Art, Surrealism, and the Grotesque Essay

4657 Words19 Pages
The term "grotesque" in art and literature, commonly refers to the juxtaposition of extreme contrasts such as horror and humor, or beauty and monstrosity, or desire and revulsion. One function of this juxtaposition of the rational and the irrational is to subdue or normalize the unknown, and thereby control it.
The simultaneity of mutually exclusive emotional states, and the discomfort it might cause, inspires a Freudian analytic critical approach because of its focus on controlling repressed desires through therapeutic rationality.

There are volumes of Freudian art criticism, which typically begin by calling attention to manifestations, in some work of art, of the darkest desires of the id. Perhaps in no field
…show more content…
In this discussion, I hope to put a different spin on surrealism and the grotesque by drawing on the works of Sartre, and if we're not too dizzy from spinning when all is said and done, I shall have put together a way to investigate the grotesque in Modernist art and contemporary life. After a summary of the surrealist's use of Freud and a look at Sartre's criticism of surrealism, we will look at surrealism in Sartre's work and derive an existentialist definition of the grotesque and examine how this might reconfigure the surrealist goal of liberation. Surrealist art is almost always analyzed in terms of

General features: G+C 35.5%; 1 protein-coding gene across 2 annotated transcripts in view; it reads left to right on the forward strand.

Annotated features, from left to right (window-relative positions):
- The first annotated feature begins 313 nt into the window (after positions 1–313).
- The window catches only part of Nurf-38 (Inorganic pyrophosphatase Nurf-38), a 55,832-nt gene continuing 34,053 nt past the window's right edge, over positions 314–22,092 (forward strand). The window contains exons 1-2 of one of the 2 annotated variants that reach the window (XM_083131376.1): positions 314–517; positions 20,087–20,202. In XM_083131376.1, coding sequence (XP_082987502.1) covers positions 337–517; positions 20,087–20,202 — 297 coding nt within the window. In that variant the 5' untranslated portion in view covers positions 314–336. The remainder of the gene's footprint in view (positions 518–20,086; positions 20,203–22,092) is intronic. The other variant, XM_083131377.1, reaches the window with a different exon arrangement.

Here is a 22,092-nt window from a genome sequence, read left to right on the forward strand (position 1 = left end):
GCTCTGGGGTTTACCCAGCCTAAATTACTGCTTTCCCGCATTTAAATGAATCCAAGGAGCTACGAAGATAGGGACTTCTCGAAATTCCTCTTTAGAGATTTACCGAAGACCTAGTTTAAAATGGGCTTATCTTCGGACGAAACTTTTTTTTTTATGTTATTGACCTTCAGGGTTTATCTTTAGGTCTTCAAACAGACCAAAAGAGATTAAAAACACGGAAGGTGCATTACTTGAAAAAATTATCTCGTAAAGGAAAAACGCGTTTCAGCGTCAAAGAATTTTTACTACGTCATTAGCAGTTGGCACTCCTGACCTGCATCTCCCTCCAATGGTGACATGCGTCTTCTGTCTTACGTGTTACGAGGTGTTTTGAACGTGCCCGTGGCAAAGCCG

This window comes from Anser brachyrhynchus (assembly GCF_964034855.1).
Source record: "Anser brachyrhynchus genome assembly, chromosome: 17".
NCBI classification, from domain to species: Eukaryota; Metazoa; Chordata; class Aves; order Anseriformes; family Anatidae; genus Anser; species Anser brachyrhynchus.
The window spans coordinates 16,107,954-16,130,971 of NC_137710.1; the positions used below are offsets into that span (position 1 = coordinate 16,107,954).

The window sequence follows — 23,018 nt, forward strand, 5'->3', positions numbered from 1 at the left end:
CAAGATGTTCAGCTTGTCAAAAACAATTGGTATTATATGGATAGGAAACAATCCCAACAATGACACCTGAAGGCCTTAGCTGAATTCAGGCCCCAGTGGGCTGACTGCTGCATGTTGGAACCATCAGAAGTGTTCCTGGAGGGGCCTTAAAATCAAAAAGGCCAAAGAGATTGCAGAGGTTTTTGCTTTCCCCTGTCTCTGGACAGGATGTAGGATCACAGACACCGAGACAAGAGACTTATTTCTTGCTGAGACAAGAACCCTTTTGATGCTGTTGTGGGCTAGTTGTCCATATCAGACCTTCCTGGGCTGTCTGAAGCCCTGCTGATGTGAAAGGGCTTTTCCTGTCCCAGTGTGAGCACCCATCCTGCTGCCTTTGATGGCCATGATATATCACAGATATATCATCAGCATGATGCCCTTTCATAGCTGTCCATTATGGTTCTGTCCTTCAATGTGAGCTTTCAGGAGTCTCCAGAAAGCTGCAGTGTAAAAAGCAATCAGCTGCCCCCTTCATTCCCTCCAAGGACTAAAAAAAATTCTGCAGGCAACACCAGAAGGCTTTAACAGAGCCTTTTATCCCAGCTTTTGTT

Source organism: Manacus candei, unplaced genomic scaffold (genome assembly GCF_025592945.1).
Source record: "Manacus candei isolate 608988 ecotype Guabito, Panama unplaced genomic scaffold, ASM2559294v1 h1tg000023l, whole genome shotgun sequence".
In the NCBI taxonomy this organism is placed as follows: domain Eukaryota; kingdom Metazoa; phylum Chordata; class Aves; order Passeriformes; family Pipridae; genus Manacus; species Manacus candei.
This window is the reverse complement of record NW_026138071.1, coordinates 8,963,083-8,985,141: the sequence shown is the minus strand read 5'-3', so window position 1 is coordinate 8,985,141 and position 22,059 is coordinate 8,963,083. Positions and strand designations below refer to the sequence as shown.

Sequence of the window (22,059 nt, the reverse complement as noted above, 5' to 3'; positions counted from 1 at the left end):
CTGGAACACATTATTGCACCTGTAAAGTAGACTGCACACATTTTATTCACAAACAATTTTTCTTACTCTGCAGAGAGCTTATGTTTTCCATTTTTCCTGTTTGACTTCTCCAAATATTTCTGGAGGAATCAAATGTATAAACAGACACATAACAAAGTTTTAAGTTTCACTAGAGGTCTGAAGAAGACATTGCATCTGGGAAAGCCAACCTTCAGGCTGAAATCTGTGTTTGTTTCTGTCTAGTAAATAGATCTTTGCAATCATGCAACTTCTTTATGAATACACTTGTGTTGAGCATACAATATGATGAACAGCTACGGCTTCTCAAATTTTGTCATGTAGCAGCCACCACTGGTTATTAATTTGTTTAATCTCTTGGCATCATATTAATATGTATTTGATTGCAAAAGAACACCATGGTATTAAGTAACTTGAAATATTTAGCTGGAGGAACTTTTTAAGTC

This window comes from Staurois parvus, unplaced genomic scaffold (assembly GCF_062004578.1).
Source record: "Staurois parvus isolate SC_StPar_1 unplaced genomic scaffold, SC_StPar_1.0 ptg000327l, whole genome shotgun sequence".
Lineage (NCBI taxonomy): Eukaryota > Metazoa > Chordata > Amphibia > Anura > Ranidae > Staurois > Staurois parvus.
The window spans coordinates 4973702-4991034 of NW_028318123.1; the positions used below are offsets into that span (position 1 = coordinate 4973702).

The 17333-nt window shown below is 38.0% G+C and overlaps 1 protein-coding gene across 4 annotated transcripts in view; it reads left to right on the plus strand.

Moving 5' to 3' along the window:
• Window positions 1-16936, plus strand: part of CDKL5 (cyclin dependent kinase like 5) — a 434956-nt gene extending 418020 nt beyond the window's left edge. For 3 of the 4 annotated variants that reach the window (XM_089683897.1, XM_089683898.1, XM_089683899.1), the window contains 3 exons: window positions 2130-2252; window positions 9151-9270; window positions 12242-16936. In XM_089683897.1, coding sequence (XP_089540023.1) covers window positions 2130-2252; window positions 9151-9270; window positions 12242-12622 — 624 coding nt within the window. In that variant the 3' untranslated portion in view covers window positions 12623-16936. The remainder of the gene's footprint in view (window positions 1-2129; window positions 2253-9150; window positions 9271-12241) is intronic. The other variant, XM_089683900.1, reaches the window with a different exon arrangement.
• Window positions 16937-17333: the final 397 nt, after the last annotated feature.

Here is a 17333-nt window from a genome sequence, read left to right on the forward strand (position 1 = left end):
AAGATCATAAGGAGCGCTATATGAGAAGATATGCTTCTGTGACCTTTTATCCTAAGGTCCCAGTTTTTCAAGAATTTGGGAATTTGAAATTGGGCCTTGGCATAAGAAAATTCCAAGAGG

Freudian psychoanalytic theory because the surrealists openly announced Freud's study of the psyche as the inspiration for the practice of surrealism. Andr‚ Breton, author of the many surrealist "Manifestoes" and the self-appointed spokesman and scribe of the surrealist movement, eulogized Freud, who died in
1939, by writing that: ". . .the death of Freud is enough to render the future of psychoanalytic ideas uncertain, and threatens once again to turn an exemplary instrument of liberation into an instrument of oppression" (Breton 282).

The liberation to which Breton refers, has to do with the freeing of unconscious expression,
Get Access